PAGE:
|At my Favorite PATC Cabin in Little Orleans|
I lingered over a long breakfast at Little Orleans on Saturday and only finally left in the early afternoon. My next stop was not far away, at the Paw Paw Tunnel. Here, too, I recalled earlier visits by bike and by foot, by myself or with my son and spouse. Both the memories and the present brought a smile. I hiked over the tunnel on the tunnel hill trail and then returned on the C&O Canal towpath, carefully holding the towpath railing in the dark so as not to slip.
|Paw Paw Tunnel|
Bedford was an appropriate place to stop in that U.S. Route 30, the original Lincoln Highway, passes through there. My own journey to the north was in the spirit of long-distance adventures undertaken by motorists in the 1920s when travel by automobile was still new and a night's lodging was likely to be at campgrounds. My own travel was to the north, but I detoured briefly to drive E-W on Rt. 30 in honor of those early adventurers. Returning via local roads to my own northbound route on I-99, I passed a covered bridge. I truly had traveled back in spirit to an earlier period of travel.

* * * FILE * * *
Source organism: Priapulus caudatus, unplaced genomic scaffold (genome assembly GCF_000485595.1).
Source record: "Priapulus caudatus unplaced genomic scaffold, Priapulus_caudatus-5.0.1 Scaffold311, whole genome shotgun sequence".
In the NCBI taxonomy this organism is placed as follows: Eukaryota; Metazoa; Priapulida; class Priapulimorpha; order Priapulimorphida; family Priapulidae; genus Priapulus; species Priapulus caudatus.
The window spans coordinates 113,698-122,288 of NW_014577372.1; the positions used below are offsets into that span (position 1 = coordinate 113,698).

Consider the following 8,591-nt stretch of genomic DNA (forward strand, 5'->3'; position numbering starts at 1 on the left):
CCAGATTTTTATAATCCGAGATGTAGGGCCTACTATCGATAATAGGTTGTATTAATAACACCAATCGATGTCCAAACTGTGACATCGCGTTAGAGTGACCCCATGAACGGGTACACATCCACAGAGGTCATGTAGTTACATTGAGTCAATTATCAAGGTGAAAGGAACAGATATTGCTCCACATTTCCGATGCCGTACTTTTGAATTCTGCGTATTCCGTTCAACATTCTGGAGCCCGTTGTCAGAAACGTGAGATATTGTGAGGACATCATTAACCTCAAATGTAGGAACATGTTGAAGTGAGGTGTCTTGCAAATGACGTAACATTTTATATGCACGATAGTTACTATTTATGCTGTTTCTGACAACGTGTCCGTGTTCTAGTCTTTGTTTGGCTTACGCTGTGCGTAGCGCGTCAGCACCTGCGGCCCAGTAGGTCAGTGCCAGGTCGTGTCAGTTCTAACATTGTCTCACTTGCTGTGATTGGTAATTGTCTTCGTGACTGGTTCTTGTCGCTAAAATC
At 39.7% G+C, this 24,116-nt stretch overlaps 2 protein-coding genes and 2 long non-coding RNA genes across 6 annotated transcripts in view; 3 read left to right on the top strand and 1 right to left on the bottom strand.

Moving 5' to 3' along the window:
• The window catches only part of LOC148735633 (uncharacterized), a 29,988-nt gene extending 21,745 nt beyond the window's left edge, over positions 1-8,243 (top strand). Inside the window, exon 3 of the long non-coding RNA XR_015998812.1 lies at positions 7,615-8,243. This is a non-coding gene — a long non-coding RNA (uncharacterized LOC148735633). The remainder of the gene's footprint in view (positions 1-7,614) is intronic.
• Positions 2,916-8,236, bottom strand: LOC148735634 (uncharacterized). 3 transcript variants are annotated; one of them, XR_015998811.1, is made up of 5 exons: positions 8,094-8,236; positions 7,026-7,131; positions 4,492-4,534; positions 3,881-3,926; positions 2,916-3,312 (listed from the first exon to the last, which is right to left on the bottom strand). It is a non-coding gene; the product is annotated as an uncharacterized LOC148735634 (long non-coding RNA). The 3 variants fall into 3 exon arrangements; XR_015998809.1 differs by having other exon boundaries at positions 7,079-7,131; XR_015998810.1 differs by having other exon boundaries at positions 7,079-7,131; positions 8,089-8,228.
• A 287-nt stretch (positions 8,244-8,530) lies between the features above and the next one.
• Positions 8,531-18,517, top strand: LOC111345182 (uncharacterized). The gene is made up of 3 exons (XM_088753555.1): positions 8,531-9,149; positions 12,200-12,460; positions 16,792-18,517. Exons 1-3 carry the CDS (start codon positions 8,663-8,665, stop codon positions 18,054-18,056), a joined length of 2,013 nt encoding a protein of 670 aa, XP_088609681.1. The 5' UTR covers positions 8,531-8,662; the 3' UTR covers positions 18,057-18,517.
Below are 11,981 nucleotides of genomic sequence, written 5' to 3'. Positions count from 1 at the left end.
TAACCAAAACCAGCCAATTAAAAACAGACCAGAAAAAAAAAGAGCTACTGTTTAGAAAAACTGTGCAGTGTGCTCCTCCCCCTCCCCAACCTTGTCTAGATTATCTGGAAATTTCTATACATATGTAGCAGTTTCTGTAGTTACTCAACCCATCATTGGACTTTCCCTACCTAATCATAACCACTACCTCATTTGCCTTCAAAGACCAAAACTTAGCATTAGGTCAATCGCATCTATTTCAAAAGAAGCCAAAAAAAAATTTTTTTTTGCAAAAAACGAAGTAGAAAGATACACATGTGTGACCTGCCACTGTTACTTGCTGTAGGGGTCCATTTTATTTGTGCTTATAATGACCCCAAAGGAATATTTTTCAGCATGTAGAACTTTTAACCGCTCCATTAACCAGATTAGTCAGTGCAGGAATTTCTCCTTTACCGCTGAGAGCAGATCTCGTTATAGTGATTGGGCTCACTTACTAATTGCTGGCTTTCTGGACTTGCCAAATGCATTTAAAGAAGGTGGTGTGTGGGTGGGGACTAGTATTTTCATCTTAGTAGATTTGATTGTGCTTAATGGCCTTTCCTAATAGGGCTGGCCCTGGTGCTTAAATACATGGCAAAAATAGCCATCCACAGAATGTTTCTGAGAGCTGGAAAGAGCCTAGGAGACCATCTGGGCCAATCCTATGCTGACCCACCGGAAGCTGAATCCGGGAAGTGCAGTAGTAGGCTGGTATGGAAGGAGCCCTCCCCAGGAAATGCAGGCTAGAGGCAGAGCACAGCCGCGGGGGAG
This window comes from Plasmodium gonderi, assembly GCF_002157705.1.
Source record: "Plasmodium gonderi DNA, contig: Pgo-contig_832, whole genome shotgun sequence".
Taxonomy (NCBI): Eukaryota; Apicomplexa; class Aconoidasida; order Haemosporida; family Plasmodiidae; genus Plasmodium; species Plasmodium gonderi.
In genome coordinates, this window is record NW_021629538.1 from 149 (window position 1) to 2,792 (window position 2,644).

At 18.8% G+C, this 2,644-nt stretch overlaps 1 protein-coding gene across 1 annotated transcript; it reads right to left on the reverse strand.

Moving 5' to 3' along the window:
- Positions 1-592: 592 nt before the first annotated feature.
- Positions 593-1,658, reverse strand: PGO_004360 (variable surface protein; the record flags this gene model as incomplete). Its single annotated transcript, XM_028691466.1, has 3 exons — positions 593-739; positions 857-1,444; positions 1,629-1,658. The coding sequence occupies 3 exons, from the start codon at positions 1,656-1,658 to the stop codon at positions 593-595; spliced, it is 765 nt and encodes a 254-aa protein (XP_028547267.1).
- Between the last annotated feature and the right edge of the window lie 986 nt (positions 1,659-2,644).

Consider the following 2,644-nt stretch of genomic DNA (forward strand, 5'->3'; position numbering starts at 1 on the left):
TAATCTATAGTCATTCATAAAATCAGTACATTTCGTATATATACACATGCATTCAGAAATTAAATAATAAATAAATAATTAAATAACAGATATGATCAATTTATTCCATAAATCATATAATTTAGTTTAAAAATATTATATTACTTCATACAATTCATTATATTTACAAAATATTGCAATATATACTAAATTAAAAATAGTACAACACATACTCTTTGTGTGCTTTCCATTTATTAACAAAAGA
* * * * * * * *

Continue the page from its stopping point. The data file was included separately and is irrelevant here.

I stopped that afternoon in Wellsboro, PA, to hike down into the gorge that is the Pennsylvania Grand Canyon, making friends with and exchanging photos with another family that was doing the same. That night I camped by a river in Owego, NY, making friends with the family at the next campsite after losing my matches in the dark. Dinner was black beans and rice that had come with me in the cooler from home and that I heated over Sterno.
|At the Rim of the Pennsylvania Grand Canyon|